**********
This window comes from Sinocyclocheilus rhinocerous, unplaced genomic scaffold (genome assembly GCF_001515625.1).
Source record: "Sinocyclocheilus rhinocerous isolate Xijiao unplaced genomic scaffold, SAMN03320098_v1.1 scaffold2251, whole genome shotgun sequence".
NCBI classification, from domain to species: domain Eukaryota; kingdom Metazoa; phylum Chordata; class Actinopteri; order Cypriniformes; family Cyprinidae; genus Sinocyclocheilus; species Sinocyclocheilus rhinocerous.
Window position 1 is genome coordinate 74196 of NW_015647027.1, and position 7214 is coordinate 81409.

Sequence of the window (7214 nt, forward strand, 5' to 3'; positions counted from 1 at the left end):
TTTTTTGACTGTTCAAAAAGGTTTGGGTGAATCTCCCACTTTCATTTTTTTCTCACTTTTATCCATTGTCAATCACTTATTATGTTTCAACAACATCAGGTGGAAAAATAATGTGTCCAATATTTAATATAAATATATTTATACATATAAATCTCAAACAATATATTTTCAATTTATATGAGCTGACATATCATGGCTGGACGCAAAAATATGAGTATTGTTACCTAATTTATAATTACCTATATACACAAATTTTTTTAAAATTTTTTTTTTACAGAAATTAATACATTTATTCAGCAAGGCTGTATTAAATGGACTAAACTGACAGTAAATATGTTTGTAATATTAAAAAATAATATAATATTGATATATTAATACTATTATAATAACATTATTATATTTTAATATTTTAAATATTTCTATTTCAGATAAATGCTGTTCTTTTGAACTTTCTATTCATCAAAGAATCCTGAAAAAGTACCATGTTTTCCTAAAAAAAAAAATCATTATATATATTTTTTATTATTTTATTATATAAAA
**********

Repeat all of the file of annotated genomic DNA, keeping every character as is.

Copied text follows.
This window comes from Sinocyclocheilus rhinocerous, unplaced genomic scaffold (genome assembly GCF_001515625.1).
Source record: "Sinocyclocheilus rhinocerous isolate Xijiao unplaced genomic scaffold, SAMN03320098_v1.1 scaffold2251, whole genome shotgun sequence".
NCBI classification, from domain to species: domain Eukaryota; kingdom Metazoa; phylum Chordata; class Actinopteri; order Cypriniformes; family Cyprinidae; genus Sinocyclocheilus; species Sinocyclocheilus rhinocerous.
Window position 1 is genome coordinate 74196 of NW_015647027.1, and position 7214 is coordinate 81409.

Sequence of the window (7214 nt, forward strand, 5' to 3'; positions counted from 1 at the left end):
TTTTTTGACTGTTCAAAAAGGTTTGGGTGAATCTCCCACTTTCATTTTTTTCTCACTTTTATCCATTGTCAATCACTTATTATGTTTCAACAACATCAGGTGGAAAAATAATGTGTCCAATATTTAATATAAATATATTTATACATATAAATCTCAAACAATATATTTTCAATTTATATGAGCTGACATATCATGGCTGGACGCAAAAATATGAGTATTGTTACCTAATTTATAATTACCTATATACACAAATTTTTTTAAAATTTTTTTTTTACAGAAATTAATACATTTATTCAGCAAGGCTGTATTAAATGGACTAAACTGACAGTAAATATGTTTGTAATATTAAAAAATAATATAATATTGATATATTAATACTATTATAATAACATTATTATATTTTAATATTTTAAATATTTCTATTTCAGATAAATGCTGTTCTTTTGAACTTTCTATTCATCAAAGAATCCTGAAAAAGTACCATGTTTTCCTAAAAAAAAAAATCATTATATATATTTTTTATTATTTTATTATATAAAA